Those assets may be made to qualify for the estate tax marital deduction, even after the death of the US citizen or resident spouse, if (a) the surviving spouse becomes a U.S. citizen on or before the filing deadline for the decedent’s federal estate tax return (within nine months after the date of death unless a six-month filing extension is obtained, in which case the filing deadline would be 15 months after the date of death, instead of nine months), or, (b) in the alternative, those assets are put into a Qualified Domestic Trust (QDOT) for the benefit of the surviving spouse prior to that estate tax filing deadline, and a QDOT election is made on a timely-filed estate tax return for the decedent. 

Because there may be unexpected delays in an application for citizenship, a QDOT trust agreement should be drafted in favor of the noncitizen spouse, even if the spouse has applied for citizenship, and if the citizenship application has not been approved some time prior to the filing deadline, the assets should be transferred to the QDOT.  If the QDOT is created and funded in a timely manner, and if the appropriate tax election is made on the Form 706, US Estate Tax Return for the decedent’s estate, the QDOT assets would qualify for the unlimited marital deduction.

If a surviving spouse becomes a US citizen after the QDOT has been created and funded, the trust assets may later be distributed to the spouse and the trust terminated, if the terms of the trust agreement so allow.

BEWARE “TAX TRAP” WHEN A DECEASED SPOUSE IS A NONRESIDENT ALIEN

Because the lifetime gift and estate tax exemption applicable to a U.S. citizen or resident is so high ($11.4 million in 2019), many people (including many attorneys) are not aware that a different set of rules is applicable to “US-situated” assets belonging to nonresident aliens, including spouses of U.S. citizens, and they may have to pay extremely high estate taxes, if a nonresident alien spouse dies first and leaves his or her “US-situated” assets in a manner which does not qualify for the estate tax marital deduction.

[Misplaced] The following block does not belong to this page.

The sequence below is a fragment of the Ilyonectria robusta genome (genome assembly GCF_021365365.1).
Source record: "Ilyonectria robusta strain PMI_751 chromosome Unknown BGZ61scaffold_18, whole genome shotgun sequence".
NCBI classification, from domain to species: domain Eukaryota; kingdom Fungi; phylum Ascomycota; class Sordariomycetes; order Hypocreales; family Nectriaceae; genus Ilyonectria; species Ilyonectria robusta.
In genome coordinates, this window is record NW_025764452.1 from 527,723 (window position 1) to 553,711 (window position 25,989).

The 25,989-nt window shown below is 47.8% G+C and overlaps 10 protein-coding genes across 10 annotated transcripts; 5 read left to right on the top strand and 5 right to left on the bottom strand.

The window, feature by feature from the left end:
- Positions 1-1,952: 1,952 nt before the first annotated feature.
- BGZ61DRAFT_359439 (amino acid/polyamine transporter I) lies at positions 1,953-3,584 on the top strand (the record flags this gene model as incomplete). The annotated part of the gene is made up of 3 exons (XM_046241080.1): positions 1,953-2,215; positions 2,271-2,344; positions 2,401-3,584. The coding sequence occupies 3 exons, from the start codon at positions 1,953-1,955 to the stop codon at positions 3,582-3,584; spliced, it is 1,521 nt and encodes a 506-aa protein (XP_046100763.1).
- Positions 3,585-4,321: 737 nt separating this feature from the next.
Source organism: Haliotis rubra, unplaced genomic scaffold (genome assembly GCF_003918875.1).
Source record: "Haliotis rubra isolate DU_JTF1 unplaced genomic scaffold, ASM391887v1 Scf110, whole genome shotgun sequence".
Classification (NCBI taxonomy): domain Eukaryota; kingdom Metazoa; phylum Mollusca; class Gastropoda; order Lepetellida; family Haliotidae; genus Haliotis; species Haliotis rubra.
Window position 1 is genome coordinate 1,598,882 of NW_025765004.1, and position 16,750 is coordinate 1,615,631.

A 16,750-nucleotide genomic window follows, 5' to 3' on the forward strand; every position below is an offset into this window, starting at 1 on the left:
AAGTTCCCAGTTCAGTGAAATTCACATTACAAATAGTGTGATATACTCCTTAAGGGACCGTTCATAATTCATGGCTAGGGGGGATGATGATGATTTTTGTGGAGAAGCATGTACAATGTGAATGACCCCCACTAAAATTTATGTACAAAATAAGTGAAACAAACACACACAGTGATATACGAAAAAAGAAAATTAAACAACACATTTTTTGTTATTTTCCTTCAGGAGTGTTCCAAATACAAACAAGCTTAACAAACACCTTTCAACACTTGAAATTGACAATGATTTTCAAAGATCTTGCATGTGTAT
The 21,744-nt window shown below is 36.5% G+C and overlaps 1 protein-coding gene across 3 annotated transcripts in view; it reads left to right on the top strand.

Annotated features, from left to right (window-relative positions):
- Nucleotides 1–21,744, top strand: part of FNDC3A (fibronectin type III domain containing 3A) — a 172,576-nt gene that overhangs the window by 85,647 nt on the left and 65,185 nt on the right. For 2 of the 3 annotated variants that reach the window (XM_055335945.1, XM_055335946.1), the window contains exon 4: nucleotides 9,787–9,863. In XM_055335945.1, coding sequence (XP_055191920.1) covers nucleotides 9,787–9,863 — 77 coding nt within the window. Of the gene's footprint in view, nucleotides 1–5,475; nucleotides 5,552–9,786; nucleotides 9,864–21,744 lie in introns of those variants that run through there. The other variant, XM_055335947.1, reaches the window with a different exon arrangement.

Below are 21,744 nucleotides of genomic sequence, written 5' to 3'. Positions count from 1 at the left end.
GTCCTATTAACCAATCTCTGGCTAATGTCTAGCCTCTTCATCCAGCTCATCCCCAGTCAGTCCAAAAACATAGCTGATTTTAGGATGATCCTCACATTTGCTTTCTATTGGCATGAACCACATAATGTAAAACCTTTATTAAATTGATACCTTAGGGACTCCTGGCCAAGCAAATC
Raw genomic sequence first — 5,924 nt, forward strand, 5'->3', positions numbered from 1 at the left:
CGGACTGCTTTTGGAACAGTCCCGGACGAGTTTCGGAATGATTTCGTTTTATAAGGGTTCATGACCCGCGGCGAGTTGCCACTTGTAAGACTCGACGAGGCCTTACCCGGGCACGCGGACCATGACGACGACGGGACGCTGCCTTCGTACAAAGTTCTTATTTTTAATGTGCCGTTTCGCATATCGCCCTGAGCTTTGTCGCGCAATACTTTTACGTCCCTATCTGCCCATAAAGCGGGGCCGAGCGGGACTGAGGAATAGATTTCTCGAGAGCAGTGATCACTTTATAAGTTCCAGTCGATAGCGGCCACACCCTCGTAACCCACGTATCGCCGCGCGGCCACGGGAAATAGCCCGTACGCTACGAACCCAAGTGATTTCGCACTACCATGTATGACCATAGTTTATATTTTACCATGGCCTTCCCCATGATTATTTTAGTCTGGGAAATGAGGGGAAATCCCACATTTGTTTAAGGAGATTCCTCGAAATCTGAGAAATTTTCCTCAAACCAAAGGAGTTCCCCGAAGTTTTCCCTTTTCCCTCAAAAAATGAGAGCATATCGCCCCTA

An estate tax return (Form 706-NA) must be filed if a nonresident alien’s “US-situated” assets exceed $60,000 in value – a much lower threshold than one might expect.  “US situated” assets include real estate, tangible personal property (i.e., “things” like jewelry, furniture, collectibles and home furnishings) in the United States, and securities of U.S. companies.  Certain countries have treaties with the U.S. government, which may impact the taxation of those assets. 

Please note that lifetime taxable gifts made by a nonresident alien are taken into consideration in determining whether or not the tax filing threshold for an estate tax return has been met, as lifetime taxable gifts are included in the taxable assets belonging to a deceased nonresident alien.  That is, gift tax and estate tax are unified for nonresident aliens in much the same manner as for US citizens and residents, but with a much lower exclusion amount.  

Property left by a nonresident alien spouse to a spouse who is a US citizen will qualify for the estate tax marital deduction on the Form 706-NA, Federal Estate Tax Return for Nonresident Aliens, but property left to a non-citizen spouse must be put into a Qualified Domestic Trust (QDOT) and all the QDOT requirements must be met, in order to qualify for the estate tax marital deduction on the estate tax return for a nonresident alien decedent.  If the deceased spouse is a nonresident alien, there is a good possibility that the other spouse will be a US resident only, instead of being a US citizen, so special care should be taken in order to qualify property left to a non-citizen spouse for the estate tax marital deduction. .

A determination as to which assets are “US-situated” assets and which are not, is often  difficult to determine – that is, which assets may be subject to US estate tax for the estate of a nonresident alien.  For example, currency which is physically located in the United States is subject to estate tax, but cash deposits in US banks are not subject to estate tax.  Go figure?? It is possible that bonds would be taxable if owned directly by the decedent, but would not be taxable if owned by a partnership which is not subject to US estate tax.

Consequently, we recommend that you consult with an experienced tax professional concerning possible estate tax on US-situated assets for a nonresident alien.

This material is intended for informational purposes only and should not be construed as legal or tax advice, and is not intended to replace the advice of a qualified tax professional.